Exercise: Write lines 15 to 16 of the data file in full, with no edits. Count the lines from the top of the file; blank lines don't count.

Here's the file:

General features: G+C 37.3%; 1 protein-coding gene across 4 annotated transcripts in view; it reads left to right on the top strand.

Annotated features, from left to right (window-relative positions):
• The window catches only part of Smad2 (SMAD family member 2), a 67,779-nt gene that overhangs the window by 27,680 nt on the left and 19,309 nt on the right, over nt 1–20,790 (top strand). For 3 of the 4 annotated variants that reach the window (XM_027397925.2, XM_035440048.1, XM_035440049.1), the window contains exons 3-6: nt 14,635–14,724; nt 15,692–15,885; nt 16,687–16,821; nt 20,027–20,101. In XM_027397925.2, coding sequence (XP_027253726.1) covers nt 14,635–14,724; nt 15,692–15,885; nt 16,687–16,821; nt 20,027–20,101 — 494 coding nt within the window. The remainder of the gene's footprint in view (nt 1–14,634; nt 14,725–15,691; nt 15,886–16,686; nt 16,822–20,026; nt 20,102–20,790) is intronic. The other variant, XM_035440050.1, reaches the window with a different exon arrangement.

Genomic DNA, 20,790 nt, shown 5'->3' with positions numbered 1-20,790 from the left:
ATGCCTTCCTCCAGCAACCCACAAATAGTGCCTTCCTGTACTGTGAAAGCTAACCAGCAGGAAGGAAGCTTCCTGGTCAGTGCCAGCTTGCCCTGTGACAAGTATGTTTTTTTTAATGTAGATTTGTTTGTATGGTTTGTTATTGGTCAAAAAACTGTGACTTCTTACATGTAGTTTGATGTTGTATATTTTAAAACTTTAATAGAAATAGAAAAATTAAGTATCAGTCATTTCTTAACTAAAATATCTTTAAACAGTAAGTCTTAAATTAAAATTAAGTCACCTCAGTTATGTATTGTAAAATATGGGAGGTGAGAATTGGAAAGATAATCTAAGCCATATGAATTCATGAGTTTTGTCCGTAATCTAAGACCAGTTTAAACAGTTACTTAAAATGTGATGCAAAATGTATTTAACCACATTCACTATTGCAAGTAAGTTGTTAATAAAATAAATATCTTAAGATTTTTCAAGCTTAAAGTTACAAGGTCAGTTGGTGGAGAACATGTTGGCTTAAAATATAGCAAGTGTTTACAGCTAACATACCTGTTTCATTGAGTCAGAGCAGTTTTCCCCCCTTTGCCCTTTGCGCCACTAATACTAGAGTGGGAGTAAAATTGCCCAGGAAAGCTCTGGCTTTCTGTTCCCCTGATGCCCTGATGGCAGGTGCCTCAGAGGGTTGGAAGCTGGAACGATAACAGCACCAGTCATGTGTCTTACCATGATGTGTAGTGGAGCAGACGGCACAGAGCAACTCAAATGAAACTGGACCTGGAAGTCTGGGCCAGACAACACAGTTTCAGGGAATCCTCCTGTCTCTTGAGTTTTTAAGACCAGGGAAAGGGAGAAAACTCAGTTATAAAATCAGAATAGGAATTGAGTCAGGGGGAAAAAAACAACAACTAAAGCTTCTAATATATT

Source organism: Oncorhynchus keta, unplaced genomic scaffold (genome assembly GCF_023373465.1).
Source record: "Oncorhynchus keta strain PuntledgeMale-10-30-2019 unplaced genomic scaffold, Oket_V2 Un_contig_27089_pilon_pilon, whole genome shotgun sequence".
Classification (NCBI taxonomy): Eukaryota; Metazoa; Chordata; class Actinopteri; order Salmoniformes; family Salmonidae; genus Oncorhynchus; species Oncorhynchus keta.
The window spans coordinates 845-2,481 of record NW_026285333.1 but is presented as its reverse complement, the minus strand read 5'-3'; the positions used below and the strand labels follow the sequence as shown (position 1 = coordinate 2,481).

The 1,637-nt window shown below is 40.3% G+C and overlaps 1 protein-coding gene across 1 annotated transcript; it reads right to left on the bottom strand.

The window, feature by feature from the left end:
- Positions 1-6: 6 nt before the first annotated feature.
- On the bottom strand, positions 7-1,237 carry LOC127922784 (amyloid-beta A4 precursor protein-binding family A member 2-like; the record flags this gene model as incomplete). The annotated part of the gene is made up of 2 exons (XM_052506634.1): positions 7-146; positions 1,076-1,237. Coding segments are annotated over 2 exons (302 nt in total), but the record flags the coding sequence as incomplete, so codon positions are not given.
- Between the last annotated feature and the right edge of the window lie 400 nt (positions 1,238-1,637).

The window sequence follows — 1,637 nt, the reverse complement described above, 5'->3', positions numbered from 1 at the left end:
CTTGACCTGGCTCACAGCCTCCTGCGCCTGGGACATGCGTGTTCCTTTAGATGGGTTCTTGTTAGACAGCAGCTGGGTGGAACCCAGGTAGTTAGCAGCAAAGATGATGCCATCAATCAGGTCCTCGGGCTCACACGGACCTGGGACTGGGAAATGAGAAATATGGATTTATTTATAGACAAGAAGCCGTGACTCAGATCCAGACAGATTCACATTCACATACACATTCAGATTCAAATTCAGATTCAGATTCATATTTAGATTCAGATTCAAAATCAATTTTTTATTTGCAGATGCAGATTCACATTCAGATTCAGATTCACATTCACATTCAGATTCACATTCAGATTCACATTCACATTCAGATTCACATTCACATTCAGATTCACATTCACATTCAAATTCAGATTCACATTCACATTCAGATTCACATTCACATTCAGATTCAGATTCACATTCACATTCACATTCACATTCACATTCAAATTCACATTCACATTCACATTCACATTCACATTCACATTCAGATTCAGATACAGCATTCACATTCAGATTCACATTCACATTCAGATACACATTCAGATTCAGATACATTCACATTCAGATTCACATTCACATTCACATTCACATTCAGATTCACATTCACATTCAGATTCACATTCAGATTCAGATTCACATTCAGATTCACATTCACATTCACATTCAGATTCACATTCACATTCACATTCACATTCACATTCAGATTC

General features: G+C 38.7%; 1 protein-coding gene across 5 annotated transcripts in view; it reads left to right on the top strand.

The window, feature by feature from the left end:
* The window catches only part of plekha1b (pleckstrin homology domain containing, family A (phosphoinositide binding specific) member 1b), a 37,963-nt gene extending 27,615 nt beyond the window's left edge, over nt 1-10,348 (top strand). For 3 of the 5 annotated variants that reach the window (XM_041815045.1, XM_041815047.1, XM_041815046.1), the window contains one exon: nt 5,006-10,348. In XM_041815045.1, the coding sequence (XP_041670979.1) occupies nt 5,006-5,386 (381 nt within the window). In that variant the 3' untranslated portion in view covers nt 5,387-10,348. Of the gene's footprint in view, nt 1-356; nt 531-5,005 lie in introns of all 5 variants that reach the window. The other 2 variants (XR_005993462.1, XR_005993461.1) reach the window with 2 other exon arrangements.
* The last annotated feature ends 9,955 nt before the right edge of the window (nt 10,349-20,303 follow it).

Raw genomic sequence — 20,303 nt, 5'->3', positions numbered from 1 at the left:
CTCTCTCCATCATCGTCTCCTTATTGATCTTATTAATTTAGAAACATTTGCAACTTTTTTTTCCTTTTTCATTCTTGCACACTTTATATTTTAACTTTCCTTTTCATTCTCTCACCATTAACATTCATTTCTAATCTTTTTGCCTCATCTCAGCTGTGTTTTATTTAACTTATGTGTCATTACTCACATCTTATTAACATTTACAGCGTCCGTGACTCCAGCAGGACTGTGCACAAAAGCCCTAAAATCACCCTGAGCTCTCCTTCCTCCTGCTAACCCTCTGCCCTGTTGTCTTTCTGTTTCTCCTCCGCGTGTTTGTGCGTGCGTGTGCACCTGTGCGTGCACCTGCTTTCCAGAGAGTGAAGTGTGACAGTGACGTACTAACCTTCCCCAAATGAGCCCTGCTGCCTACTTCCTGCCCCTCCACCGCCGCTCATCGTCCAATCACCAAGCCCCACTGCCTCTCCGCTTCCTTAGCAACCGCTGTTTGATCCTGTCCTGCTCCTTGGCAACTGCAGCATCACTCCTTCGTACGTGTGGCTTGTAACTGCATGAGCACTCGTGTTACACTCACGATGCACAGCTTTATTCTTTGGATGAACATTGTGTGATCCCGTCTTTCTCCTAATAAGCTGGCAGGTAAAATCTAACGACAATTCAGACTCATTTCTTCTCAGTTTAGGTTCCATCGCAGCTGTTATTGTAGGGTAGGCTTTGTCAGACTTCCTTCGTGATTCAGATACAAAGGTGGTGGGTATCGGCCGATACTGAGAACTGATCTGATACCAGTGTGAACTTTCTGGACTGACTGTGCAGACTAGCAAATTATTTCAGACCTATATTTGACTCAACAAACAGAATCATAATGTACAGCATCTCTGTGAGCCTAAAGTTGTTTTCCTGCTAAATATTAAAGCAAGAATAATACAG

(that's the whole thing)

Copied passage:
The window sequence follows — 1,637 nt, the reverse complement described above, 5'->3', positions numbered from 1 at the left end:
CTTGACCTGGCTCACAGCCTCCTGCGCCTGGGACATGCGTGTTCCTTTAGATGGGTTCTTGTTAGACAGCAGCTGGGTGGAACCCAGGTAGTTAGCAGCAAAGATGATGCCATCAATCAGGTCCTCGGGCTCACACGGACCTGGGACTGGGAAATGAGAAATATGGATTTATTTATAGACAAGAAGCCGTGACTCAGATCCAGACAGATTCACATTCACATACACATTCAGATTCAAATTCAGATTCAGATTCATATTTAGATTCAGATTCAAAATCAATTTTTTATTTGCAGATGCAGATTCACATTCAGATTCAGATTCACATTCACATTCAGATTCACATTCAGATTCACATTCACATTCAGATTCACATTCACATTCAGATTCACATTCACATTCAAATTCAGATTCACATTCACATTCAGATTCACATTCACATTCAGATTCAGATTCACATTCACATTCACATTCACATTCACATTCAAATTCACATTCACATTCACATTCACATTCACATTCACATTCAGATTCAGATACAGCATTCACATTCAGATTCACATTCACATTCAGATACACATTCAGATTCAGATACATTCACATTCAGATTCACATTCACATTCACATTCACATTCAGATTCACATTCACATTCAGATTCACATTCAGATTCAGATTCACATTCAGATTCACATTCACATTCACATTCAGATTCACATTCACATTCACATTCACATTCACATTCAGATTC